The Kids Are Alright (and Their Music Is, Too)

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Guitar music is alive and well in South London. Shame, a five-piece post-punk band barely out of their teens, is among the best of the new crop.

When you listen to Shame’s debut album Songs of Praise, which was released on January 12, you’ll hear elements of The Fall, Wire, and Gang of Four. But the band is entirely of the moment with tracks like “One Rizla,” the lead single, which is drenched with adolescent angst, but also the determination to move toward greater ease. Another standout is “Concrete,” which features a frenetic call and response between the band’s vocalist Charlie Steen and bassist Josh Finerty that mirrors what it’s like to be trapped in a draining relationship that seems doomed, and yet persists.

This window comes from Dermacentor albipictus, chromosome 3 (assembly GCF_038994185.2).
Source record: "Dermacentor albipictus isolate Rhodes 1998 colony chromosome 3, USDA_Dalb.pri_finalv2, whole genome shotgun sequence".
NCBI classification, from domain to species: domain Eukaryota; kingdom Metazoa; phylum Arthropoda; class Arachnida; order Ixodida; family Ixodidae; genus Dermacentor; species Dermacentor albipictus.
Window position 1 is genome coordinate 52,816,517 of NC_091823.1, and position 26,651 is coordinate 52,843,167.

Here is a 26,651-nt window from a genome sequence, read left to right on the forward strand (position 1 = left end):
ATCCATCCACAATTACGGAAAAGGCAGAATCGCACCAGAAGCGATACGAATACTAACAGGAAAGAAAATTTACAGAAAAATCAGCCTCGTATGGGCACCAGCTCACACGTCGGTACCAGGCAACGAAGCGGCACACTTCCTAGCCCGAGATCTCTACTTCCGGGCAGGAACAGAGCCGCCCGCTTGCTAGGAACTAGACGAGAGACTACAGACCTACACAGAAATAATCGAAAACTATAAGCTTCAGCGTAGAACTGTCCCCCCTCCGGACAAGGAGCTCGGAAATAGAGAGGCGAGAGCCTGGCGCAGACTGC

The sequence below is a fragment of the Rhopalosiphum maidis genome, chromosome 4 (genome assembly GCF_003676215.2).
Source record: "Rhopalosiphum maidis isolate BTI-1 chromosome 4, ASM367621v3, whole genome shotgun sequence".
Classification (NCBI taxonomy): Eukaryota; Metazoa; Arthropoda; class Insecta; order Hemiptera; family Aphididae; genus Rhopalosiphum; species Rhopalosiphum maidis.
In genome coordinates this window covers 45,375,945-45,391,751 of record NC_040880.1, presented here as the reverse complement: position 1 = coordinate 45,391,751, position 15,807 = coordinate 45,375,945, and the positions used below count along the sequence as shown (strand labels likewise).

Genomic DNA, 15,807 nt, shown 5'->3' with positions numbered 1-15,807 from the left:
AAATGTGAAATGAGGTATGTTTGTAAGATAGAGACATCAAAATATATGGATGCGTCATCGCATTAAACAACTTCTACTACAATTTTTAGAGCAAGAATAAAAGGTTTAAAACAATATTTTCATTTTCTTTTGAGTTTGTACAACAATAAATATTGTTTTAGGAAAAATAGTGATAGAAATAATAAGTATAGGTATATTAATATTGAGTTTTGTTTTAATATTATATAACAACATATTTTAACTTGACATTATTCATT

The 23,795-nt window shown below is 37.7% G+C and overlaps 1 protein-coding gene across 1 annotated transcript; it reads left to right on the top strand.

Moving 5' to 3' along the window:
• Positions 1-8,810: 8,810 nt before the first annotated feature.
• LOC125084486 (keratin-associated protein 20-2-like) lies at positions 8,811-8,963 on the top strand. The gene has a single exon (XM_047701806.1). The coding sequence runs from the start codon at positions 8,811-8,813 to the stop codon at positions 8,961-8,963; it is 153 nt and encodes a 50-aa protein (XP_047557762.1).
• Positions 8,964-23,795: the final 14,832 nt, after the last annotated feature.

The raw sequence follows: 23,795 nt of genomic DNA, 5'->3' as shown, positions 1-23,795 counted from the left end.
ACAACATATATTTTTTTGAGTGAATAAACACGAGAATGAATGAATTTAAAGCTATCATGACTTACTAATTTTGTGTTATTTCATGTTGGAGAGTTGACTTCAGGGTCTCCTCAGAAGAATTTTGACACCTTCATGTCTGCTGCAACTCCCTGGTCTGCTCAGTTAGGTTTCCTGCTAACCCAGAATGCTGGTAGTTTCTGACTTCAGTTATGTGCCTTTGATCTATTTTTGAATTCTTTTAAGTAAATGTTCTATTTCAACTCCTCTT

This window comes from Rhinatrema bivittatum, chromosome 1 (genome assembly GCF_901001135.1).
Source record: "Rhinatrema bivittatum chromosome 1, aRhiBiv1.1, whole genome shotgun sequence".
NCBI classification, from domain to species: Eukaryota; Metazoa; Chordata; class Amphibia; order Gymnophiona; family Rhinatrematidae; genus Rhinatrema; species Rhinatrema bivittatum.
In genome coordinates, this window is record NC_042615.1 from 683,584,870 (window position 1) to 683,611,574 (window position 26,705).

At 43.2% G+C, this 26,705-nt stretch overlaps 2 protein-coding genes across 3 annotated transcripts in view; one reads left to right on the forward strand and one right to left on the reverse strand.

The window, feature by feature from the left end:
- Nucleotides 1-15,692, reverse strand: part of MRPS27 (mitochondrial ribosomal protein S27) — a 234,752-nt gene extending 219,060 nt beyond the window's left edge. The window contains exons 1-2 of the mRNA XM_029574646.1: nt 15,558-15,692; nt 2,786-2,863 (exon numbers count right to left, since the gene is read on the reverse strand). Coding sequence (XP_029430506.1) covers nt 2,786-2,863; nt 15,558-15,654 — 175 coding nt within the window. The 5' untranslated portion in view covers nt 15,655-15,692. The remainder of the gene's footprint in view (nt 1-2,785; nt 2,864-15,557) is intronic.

A deeper cut, “Friction” returns to explicitly political terrain covered on an earlier pre-album track, “Visa Vulture,” a vulgar tongue-in-cheek “ode” to Theresa May, which the band has described as “the world’s worst love song.” Like the great punk bands of yesteryear, Shame is confrontational and at times offensive—even feral. But embedded within all of that unvarnished grit is a conscience and honesty that feels uncalculated and refreshing. Songs of Praise is an impressive first outing. Shame may still be working it out, emotionally speaking, but one has the sense that the kids are alright.

Watch the official videos for “One Rizla” and “Concrete” below!


Allyson McCabe writes and produces stories about music for NPR, and her own subscription-based channel, Vanishing Ink. More from this author →